Story+ 2021 | The Seat of Fascism: Narratives of Repression and Resistance in North Carolina
Learn more about Story+: https://fhi.duke.edu/programs/story
In the 1970s, the National Alliance Against Racist and Political Repression (NAARPR) selected North Carolina to be the focus of its inaugural campaign. On July 4, 1974, an estimated 10,000 people from over twenty-five states traveled to Raleigh to participate in a protest organized by the NAARPR and sponsored by the Southern Christian Leadership Conference. From the steps of the Capitol building, keynote speaker Angela Davis suggested “racism and political repression is more severe in North Carolina than in any other state in this country.” ‘The Seat of Fascism’: Narratives of Repression and Resistance in North Carolina, offers students the opportunity to examine this unique and important moment in history. What can the constellation of social movement campaigns from 1970s North Carolina tell us about the role of the carceral state in stifling democracy and suppressing meaningful social change? The Seat of Fascism team spent our six weeks together exploring digitized archives from local and national repositories for sources that illustrated both the tactics of repression the North Carolina state government used against Black Liberation movements and BIPOC individuals in the 1970s, and the modes of resistance these communities cultivated to dream their own futures.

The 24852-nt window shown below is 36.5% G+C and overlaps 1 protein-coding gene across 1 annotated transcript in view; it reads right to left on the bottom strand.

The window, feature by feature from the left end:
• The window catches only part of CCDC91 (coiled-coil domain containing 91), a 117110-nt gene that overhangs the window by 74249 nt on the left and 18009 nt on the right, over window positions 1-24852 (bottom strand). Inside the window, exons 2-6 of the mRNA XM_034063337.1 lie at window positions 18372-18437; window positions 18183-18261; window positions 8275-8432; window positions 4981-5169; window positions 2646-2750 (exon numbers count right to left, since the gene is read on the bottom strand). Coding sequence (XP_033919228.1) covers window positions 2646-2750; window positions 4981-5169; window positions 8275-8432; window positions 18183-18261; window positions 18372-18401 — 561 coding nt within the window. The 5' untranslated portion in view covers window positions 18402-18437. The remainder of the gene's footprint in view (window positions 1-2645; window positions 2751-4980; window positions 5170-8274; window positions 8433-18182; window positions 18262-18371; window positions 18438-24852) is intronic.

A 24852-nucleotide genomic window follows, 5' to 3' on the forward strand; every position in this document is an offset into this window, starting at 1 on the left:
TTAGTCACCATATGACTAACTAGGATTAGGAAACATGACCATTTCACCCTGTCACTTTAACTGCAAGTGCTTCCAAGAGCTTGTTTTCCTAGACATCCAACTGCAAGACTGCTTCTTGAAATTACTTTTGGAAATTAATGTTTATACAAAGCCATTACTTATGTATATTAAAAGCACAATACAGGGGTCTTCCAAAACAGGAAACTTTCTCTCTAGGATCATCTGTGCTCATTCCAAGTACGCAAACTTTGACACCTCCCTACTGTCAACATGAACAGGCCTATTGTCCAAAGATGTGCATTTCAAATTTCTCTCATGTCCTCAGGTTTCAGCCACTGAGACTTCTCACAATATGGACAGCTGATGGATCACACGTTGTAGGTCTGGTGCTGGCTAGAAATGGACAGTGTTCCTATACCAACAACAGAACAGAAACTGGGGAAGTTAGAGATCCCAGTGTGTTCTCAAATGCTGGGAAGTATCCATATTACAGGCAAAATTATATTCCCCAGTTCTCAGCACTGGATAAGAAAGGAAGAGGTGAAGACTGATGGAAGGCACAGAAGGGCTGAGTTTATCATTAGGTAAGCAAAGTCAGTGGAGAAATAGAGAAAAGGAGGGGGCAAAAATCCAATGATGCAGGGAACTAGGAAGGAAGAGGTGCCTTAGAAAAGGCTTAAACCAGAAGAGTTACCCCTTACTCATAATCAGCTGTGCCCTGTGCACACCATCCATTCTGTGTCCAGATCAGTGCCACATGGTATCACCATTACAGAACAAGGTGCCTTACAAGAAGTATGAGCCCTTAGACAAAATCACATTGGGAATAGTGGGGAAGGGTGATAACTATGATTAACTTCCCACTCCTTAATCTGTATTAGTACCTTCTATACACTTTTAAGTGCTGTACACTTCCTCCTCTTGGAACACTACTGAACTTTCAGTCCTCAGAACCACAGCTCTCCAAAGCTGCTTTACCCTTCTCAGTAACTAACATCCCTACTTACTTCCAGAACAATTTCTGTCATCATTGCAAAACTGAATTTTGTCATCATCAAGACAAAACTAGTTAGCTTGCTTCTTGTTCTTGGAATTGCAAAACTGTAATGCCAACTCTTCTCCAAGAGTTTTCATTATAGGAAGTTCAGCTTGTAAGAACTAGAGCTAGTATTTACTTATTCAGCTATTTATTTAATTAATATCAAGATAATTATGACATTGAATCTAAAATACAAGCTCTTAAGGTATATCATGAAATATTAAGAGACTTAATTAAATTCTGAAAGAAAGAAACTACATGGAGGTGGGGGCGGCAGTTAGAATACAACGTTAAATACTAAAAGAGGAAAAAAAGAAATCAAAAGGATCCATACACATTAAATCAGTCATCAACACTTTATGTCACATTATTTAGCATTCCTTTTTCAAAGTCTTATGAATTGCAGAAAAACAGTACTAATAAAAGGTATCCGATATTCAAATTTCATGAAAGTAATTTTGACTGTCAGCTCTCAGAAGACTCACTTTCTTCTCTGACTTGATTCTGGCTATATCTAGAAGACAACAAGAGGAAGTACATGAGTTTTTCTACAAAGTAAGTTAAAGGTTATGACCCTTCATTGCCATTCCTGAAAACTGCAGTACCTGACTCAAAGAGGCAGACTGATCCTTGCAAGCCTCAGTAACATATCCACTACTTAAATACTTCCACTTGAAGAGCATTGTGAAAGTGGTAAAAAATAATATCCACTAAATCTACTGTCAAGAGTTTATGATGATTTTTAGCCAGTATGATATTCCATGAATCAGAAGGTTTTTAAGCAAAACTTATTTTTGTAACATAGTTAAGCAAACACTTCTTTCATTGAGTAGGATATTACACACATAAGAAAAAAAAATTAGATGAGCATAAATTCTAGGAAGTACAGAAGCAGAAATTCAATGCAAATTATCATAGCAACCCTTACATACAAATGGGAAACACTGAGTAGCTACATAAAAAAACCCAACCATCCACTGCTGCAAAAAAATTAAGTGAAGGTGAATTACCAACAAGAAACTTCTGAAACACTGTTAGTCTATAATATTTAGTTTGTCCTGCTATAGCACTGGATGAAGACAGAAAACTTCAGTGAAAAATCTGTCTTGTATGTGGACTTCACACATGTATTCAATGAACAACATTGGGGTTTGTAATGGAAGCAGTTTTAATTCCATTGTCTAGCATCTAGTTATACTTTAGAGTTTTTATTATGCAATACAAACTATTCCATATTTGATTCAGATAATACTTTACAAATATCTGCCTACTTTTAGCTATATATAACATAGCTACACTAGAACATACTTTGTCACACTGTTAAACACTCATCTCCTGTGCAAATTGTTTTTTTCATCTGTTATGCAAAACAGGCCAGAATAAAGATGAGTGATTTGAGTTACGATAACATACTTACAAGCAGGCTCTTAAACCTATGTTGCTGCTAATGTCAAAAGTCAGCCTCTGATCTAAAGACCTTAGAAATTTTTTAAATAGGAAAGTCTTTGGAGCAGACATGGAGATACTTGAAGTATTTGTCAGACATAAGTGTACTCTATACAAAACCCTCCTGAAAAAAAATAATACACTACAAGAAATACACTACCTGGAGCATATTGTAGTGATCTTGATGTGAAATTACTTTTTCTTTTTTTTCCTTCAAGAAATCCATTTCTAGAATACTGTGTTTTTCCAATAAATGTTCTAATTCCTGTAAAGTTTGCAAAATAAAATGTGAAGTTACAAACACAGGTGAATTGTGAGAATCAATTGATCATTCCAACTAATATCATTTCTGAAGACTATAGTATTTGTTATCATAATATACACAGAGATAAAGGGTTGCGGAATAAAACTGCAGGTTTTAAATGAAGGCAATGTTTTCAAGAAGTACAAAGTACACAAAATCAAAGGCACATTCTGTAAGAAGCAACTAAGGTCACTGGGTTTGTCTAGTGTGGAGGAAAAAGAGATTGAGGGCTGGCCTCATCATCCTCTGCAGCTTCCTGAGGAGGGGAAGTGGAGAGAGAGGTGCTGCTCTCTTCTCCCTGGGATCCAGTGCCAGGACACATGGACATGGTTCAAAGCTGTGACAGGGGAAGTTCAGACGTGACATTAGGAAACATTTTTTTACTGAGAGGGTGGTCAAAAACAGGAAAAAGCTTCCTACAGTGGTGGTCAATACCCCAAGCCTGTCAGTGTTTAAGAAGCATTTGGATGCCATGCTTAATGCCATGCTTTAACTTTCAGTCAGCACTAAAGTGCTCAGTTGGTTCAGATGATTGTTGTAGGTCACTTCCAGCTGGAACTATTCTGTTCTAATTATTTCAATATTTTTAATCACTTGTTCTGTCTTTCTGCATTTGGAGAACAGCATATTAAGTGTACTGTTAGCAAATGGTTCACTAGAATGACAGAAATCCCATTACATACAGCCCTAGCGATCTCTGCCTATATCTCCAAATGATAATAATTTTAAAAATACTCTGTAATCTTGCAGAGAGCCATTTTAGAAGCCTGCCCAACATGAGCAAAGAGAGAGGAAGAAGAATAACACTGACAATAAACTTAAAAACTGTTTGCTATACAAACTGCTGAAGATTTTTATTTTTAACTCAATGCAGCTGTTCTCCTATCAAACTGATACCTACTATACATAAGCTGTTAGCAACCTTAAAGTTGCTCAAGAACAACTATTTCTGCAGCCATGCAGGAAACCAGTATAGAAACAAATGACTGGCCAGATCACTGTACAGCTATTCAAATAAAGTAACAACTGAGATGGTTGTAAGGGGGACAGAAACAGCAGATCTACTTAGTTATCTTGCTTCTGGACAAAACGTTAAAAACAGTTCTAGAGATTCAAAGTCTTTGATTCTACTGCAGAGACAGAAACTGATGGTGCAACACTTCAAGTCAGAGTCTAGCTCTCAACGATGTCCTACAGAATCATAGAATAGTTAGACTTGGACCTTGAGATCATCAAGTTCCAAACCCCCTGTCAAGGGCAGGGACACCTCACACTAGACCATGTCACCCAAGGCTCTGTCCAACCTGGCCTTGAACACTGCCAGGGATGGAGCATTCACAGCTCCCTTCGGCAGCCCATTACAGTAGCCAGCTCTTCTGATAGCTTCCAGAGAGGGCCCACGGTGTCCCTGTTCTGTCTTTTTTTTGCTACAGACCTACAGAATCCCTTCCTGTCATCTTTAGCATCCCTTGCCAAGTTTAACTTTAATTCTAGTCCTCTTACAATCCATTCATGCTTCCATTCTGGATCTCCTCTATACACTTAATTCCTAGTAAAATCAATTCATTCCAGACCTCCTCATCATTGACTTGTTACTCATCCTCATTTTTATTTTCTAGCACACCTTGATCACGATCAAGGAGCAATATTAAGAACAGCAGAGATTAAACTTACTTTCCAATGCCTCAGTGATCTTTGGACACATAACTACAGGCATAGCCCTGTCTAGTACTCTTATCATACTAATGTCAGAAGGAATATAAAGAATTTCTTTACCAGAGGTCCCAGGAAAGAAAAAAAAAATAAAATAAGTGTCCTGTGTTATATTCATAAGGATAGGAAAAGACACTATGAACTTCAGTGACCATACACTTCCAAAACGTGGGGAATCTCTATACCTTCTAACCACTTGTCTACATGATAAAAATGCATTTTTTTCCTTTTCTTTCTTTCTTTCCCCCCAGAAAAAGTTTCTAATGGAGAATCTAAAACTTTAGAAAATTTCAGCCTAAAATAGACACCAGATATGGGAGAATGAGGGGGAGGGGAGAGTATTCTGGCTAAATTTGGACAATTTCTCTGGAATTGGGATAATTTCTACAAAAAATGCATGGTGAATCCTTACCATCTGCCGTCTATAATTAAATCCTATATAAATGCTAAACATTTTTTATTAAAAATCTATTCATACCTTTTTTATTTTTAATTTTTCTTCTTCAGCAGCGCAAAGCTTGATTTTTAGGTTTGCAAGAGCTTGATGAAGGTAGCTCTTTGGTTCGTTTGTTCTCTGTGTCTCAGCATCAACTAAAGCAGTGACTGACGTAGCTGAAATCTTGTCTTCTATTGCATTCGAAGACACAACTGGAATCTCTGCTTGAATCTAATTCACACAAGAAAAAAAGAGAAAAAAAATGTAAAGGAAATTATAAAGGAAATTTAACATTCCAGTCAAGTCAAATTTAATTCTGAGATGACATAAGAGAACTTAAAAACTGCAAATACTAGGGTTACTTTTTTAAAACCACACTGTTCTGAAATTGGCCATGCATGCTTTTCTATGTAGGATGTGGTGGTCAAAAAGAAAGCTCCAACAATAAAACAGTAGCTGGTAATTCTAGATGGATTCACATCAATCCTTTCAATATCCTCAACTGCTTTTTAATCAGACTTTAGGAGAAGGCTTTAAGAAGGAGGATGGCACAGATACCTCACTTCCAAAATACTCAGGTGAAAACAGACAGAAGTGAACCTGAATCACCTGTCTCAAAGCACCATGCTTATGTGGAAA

Story+ is a 6-week summer research experience for Duke undergraduates interested in exploring humanities research approaches (archival research, oral histories, narrative analysis, visual analysis, and more). The program combines research with an emphasis on storytelling for different public audiences. In Story+, students are organized into small project teams and have the opportunity to participate in a flexible mini “curriculum” on research methods and storytelling strategies. Team projects may be led by Duke faculty, Duke librarians, or non-profit organizations, and will be supervised on a day-to-day basis by graduate student mentors.